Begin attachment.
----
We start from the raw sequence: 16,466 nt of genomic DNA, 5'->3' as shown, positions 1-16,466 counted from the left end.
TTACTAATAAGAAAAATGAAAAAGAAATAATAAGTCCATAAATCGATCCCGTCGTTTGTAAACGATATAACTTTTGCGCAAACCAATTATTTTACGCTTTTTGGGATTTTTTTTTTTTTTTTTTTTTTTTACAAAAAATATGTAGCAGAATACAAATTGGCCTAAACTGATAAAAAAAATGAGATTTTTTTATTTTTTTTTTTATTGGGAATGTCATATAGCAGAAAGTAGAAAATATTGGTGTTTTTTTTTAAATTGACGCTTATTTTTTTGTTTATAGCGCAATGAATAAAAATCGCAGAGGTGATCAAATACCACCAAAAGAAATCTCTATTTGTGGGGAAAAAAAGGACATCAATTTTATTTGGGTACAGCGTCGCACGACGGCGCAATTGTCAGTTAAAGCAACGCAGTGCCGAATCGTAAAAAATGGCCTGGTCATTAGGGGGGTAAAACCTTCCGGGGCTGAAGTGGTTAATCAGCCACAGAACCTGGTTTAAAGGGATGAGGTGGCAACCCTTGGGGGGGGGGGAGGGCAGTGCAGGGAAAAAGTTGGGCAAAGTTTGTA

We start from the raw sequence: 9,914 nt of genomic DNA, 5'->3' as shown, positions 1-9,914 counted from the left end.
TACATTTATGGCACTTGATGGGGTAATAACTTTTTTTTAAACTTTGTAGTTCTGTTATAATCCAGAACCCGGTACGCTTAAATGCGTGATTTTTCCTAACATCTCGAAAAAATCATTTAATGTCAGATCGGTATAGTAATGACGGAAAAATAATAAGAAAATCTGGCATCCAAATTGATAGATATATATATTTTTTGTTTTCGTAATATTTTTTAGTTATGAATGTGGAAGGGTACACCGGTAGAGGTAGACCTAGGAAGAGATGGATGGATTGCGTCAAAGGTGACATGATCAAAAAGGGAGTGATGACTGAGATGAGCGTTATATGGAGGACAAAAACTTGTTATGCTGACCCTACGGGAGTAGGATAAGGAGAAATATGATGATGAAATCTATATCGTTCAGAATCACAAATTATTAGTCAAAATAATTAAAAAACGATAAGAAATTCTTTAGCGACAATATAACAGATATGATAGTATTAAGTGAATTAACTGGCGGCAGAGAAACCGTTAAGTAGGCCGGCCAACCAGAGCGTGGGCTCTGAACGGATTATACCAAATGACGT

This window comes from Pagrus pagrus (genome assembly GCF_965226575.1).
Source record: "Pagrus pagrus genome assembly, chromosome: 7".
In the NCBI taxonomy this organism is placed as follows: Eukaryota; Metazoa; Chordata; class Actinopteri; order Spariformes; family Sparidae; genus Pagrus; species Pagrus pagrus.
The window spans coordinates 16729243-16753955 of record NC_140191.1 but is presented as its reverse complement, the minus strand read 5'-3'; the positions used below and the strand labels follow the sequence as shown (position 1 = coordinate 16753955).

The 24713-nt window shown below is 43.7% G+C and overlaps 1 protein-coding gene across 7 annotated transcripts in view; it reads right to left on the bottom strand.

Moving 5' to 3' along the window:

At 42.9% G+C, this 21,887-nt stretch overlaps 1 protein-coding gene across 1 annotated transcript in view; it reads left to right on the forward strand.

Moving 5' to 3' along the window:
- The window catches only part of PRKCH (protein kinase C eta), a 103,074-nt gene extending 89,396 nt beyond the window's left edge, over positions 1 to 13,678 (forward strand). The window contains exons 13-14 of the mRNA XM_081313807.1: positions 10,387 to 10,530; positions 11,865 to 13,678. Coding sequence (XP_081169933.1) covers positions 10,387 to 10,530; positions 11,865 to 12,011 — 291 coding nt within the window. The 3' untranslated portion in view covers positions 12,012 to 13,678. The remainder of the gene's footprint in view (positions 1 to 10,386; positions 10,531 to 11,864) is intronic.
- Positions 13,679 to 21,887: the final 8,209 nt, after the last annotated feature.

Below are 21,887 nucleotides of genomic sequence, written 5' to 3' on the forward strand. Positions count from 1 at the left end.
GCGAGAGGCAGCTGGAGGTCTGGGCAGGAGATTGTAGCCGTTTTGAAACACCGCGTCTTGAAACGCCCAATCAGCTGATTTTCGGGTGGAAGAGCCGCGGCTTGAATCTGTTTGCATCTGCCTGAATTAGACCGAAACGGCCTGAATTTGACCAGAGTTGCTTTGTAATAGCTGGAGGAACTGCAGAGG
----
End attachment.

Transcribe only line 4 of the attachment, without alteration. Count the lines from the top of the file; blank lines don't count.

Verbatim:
TACATTTATGGCACTTGATGGGGTAATAACTTTTTTTTAAACTTTGTAGTTCTGTTATAATCCAGAACCCGGTACGCTTAAATGCGTGATTTTTCCTAACATCTCGAAAAAATCATTTAATGTCAGATCGGTATAGTAATGACGGAAAAATAATAAGAAAATCTGGCATCCAAATTGATAGATATATATATTTTTTGTTTTCGTAATATTTTTTAGTTATGAATGTGGAAGGGTACACCGGTAGAGGTAGACCTAGGAAGAGATGGATGGATTGCGTCAAAGGTGACATGATCAAAAAGGGAGTGATGACTGAGATGAGCGTTATATGGAGGACAAAAACTTGTTATGCTGACCCTACGGGAGTAGGATAAGGAGAAATATGATGATGAAATCTATATCGTTCAGAATCACAAATTATTAGTCAAAATAATTAAAAAACGATAAGAAATTCTTTAGCGACAATATAACAGATATGATAGTATTAAGTGAATTAACTGGCGGCAGAGAAACCGTTAAGTAGGCCGGCCAACCAGAGCGTGGGCTCTGAACGGATTATACCAAATGACGT